JS: It’s going to be really good vibes.
JC: Yeah, all the band like each other.
E: Awesome; so you’ll most likely be touring into next year and A War You Cannot Win just dropped last fall. When do you start thinking about writing and getting new ideas for a record? Are you always continuously writing or does there come a time when you all sit down and say ‘okay, we need to start focusing on that?’
JS: We started thinking about it, but we’re not big writers on tour. Oli, definitely though; once it’s implanted in his head he’ll just sit there and work on stuff.
JC: He records all of his guitar riff and everything, and he puts it all on computer. Then he comes to rehearsal and he’s like ‘here’s this and that, we might be able to do this’ and we just hammer it all out. We don’t really in general do too much writing on tour.
JS: I feel like we’re good last minute crammers.
JC: Yeah we work decent under pressure.
JS: Through the last six albums, I think we kind of figured it out. That mentality works, we just go straight in like ‘get it done!’
JC: When it comes time to write and album, it’s a lot of work. Like me, I drive two hours to rehearsal, then we rehearse for four hours and then I have to drive two hours back home; four days a week.
E: I have to ask, since you’re from New England, are you big sports fans and what are you favorite teams?
JS: Bruins! I’m going to the game on Thursday against the (Tampa Bay) Lightning, I think it’s the first game of the season.
E: Yes it is, should be a good game, they’re a decent team. Bruins games are great in general. What about you Jason?
JC: All of them. You have to say that if you’re from Boston.
E: Right, you have to root for them all no matter what.
JC: We’ll we’re lucky in Boston because our teams are good in general.
JS: We’ll watch a lot as long as we get NESN, because a lot of times we don’t get it. We don’t have satellite today so we’re watching movies.
JC: Yeah if you park too close to the building sometimes it interrupts the satellite. So we have DVDs.
E: Netflix is good too.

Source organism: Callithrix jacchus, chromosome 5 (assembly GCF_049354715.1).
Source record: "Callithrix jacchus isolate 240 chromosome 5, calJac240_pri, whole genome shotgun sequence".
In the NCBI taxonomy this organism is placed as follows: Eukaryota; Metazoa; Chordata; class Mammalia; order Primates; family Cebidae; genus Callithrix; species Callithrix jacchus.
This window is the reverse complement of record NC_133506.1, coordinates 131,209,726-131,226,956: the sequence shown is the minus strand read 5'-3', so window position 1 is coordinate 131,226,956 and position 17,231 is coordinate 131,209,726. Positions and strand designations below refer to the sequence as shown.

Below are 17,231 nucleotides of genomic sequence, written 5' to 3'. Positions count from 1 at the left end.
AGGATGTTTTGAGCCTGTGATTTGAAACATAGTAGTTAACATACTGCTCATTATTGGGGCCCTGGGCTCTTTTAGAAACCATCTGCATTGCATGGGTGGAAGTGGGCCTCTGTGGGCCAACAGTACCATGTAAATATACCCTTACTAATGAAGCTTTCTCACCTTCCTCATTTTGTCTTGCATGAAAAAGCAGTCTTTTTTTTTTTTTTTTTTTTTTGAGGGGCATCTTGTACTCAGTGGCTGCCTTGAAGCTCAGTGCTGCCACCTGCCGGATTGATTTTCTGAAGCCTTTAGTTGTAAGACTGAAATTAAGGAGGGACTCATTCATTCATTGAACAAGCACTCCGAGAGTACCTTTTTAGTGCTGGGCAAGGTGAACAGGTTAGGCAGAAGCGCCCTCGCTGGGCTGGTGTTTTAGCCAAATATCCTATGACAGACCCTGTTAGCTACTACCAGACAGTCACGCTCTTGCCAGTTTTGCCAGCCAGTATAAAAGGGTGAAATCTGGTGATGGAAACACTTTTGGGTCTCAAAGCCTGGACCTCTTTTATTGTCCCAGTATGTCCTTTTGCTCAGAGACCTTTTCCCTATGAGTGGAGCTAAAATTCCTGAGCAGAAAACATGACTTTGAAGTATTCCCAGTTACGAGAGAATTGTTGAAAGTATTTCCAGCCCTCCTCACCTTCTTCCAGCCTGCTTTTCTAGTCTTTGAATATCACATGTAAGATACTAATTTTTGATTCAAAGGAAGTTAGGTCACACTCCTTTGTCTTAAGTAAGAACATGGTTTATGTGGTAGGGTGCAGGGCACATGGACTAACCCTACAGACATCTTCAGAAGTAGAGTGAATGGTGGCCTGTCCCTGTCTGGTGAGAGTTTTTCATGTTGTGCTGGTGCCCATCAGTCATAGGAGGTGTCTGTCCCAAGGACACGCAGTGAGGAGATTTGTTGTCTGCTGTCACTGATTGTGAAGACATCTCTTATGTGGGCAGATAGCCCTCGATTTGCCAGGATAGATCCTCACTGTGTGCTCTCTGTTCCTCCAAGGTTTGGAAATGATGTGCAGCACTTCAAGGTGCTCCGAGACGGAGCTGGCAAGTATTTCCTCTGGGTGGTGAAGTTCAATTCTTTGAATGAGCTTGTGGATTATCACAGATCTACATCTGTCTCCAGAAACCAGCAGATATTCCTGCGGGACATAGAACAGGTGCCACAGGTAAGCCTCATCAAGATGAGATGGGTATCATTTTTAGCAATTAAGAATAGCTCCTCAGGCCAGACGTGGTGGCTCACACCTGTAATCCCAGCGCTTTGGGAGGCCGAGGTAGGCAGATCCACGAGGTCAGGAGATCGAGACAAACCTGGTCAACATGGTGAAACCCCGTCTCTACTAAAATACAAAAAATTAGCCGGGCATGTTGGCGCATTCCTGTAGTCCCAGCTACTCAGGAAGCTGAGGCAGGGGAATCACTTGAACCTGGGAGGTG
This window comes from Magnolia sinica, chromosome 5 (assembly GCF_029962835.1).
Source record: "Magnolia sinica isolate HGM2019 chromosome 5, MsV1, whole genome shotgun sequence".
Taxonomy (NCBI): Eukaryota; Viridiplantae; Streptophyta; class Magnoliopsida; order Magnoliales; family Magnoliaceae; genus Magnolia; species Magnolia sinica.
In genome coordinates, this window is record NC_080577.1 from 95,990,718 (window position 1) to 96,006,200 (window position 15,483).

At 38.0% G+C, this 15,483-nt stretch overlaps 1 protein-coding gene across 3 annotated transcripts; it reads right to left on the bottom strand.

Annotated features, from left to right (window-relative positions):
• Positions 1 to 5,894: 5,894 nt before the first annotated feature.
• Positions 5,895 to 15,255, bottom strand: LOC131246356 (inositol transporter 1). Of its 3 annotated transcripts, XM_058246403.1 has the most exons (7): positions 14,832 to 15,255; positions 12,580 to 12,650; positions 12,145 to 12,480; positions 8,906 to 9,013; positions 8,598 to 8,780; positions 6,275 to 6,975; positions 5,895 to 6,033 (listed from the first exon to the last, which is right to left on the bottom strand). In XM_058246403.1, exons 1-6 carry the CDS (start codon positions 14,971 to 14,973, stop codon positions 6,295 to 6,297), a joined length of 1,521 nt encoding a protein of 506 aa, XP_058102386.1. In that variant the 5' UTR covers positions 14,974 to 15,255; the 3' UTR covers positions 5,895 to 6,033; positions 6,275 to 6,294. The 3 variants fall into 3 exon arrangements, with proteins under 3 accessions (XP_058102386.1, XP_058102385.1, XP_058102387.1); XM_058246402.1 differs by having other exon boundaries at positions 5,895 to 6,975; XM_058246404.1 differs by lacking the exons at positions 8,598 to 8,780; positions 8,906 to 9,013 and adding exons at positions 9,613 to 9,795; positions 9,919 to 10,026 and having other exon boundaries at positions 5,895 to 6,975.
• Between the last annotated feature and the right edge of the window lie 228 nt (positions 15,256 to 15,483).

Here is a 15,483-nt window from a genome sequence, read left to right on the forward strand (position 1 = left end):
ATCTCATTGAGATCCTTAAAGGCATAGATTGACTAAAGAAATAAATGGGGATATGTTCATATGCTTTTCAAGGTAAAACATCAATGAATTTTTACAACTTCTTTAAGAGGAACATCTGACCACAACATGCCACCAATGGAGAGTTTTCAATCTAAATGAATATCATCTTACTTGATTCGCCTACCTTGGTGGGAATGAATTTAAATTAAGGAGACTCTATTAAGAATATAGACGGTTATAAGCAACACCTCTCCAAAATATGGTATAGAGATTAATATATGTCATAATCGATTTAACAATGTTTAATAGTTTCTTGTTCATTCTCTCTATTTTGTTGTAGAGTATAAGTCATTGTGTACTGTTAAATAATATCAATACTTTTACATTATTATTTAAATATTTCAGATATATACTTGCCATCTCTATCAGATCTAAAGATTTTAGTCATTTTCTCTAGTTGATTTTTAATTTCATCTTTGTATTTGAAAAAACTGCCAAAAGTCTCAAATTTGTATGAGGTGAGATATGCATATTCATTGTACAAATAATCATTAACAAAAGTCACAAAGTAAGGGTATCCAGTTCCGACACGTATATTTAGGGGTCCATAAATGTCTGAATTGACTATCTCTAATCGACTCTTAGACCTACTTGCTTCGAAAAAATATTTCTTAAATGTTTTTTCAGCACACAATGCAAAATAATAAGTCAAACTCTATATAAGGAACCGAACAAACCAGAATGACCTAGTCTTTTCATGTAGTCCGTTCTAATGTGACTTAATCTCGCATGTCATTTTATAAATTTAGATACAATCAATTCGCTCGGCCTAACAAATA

JS: I have Velcro on the back of my phone and I lie in my bunk and watch Netflix with the phone on my ceiling.
JC: You can get a cord and plug it into your DVD player in your bunk.
E: Jeanne you have a DVD player in your bunk? That’s pretty cool.
JS: You want to check it out? I can show you mine.
JC: Feel free. It’s a little messy; it’s the end of tour so this is six weeks worth of crap in here.
JS: Ten people live on this bus so…
E: That’s a lot of people sharing a small space, especially a bathroom.
JC: Well the nice thing is we have a shower on the bus but a lot of the venues have showers in them too. By the time the bands wakes up the crew has already showered so it’s usually just like ‘does anyone have to pee? I’m going to take a shower.’ Everyone’s really courteous in this band too like if someone’s taking a shower they’re in and out real quick. You kind of have to anyways because there’s not an infinite amount of water on a bus, so when you shampoo, turn it off, that kind of thing.
JS: I battle with that because I hate being cold. When you turn it off and then turn it back on its cold water and I’m like ‘ahhh!’ until it warms up.
JC: You just put it up all the way and it doesn’t come out cold.
JS: Yeah but then your skin bubbles.
JC: No you turn it up all the way and turn it down real quick and that’s when it stays warm. Tour tricks.
JS: See, interviews are way better when you double team it.